HOSPITAL surgical waiting lists in England are now the longest since records began in 2007, according to the latest statistics published by NHS England.
Figures show that 4.95 million people were waiting for planned hospital treatments in March 2021, including hip and knee replacements, post-mastectomy breast reconstructions and ear, nose and throat operations.
Over 400,000 patients have been waiting more than a year for treatment, compared to 3,097 people in England in March 2020 before the first pandemic lockdown.
NHS England has announced a £160 million initiative to tackle waiting lists and develop a blueprint for elective recovery, as early reports show the health service is recovering faster after the second wave of the coronavirus pandemic.
However, the Royal College of Surgeons of England thinks more ambitious measures are needed and is calling for the Government to agree a ‘New Deal for Surgery’, committing an additional £1bn for surgery every year for the next five years to create ‘surgical hubs’ across the country.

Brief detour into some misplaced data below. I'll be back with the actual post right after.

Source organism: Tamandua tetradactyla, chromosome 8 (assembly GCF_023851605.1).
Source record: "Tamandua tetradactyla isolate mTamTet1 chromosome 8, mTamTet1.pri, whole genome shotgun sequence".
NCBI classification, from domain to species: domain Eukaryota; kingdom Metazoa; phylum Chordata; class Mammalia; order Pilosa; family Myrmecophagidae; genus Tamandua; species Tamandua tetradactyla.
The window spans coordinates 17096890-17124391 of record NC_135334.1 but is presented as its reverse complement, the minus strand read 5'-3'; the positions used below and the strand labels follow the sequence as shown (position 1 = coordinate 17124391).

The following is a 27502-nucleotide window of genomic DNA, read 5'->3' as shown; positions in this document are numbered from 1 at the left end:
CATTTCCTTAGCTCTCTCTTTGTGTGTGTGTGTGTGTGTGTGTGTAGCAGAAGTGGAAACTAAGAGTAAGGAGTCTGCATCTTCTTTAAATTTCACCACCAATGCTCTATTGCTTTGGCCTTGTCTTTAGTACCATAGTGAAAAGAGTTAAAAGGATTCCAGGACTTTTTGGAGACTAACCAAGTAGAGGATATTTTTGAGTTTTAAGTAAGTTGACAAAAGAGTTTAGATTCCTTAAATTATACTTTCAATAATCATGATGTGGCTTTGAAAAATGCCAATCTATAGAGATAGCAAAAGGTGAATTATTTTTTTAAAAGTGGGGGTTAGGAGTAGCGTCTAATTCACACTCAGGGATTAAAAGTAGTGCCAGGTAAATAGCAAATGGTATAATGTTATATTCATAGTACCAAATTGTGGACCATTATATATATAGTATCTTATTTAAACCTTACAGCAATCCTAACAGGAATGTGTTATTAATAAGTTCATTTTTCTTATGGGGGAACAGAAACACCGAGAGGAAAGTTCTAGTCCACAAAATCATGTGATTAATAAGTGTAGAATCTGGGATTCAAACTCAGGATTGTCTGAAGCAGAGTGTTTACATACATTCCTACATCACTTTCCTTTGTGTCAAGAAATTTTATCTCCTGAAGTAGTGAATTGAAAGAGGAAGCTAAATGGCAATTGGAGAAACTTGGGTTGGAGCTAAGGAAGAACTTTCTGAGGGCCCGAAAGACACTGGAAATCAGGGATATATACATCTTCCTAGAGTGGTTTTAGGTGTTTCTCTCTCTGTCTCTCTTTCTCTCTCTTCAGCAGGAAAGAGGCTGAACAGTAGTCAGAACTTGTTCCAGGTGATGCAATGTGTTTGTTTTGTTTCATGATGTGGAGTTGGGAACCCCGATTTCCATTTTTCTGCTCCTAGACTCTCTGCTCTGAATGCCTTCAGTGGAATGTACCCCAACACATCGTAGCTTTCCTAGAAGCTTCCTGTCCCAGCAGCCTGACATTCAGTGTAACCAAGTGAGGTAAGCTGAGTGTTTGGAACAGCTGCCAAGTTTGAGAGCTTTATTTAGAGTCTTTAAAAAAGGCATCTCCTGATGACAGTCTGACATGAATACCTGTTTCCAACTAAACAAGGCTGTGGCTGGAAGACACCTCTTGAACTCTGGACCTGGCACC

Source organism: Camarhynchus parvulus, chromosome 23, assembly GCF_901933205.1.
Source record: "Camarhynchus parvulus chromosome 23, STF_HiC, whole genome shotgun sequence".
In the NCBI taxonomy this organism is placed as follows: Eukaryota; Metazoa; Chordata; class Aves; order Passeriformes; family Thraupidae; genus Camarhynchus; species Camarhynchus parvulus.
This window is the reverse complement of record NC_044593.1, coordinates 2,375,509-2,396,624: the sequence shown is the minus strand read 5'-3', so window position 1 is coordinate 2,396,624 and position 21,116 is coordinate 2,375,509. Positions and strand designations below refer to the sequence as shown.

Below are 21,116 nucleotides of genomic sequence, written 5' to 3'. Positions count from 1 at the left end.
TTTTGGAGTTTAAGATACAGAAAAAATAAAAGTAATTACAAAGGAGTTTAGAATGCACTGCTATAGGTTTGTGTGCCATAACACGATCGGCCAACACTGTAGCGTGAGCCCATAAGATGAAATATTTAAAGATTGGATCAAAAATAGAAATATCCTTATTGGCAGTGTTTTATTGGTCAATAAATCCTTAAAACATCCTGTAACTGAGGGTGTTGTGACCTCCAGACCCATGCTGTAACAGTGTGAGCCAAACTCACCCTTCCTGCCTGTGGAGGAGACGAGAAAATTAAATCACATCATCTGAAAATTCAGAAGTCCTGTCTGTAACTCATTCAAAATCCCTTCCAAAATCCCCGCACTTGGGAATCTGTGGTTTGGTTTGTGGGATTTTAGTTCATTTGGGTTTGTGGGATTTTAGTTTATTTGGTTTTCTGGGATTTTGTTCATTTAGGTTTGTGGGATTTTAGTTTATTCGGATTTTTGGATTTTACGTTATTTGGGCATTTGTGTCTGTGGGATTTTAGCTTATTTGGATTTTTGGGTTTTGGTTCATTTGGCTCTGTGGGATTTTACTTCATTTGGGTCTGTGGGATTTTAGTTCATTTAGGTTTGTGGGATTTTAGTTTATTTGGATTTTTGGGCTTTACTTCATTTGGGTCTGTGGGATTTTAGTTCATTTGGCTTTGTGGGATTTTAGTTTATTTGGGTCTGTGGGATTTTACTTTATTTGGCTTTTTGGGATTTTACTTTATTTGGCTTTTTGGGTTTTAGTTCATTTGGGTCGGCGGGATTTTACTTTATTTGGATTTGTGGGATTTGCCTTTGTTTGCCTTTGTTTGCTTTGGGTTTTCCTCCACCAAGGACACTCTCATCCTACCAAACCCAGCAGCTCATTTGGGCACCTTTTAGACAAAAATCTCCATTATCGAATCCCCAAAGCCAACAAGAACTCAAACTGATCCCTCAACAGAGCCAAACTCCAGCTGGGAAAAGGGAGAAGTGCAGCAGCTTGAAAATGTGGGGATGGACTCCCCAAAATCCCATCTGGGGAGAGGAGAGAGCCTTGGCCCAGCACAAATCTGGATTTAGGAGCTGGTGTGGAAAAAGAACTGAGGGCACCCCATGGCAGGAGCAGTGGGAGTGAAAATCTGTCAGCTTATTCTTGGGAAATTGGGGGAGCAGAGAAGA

The College is also urging every Integrated Care System (ICS) in England to identify at least one 'surgical hub' where planned surgery can continue safely if the country is hit again by COVID-19, a new variant or a severe seasonal flu/winter pressures.
Professor Neil Mortensen, President of the Royal College of Surgeons of England, said: "We need government support for a ‘New Deal for Surgery’ to reduce the colossal backlog in elective surgery and to help the NHS weather future pandemics. Surgery must be available on the NHS all year-round, not stop and start. If a dangerous new variant of COVID-19 takes hold, or another bad flu arrives in the autumn, we cannot allow surgery to grind to a halt again or waiting lists will become insurmountable.
"The ‘surgical hub’ model is the best way we can keep treating people who need operations, regardless of future pandemics. But it requires being open to doing things differently. Throughout the pandemic, staff have gone wherever they are most needed, working flexibly and collaboratively to put patients’ interests first. Our patients have adapted too, with many outpatient consultations happening virtually, by telephone or video. Now we need politicians to be open to change too. They must accept that the services available at their nearest hospital may not be the same as before. Their voters are willing to travel to a surgical hub for an operation, even if it is not the nearest local hospital. Today we are explaining why it’s key the government and MPs embrace change and commit to longer term investment in surgery."
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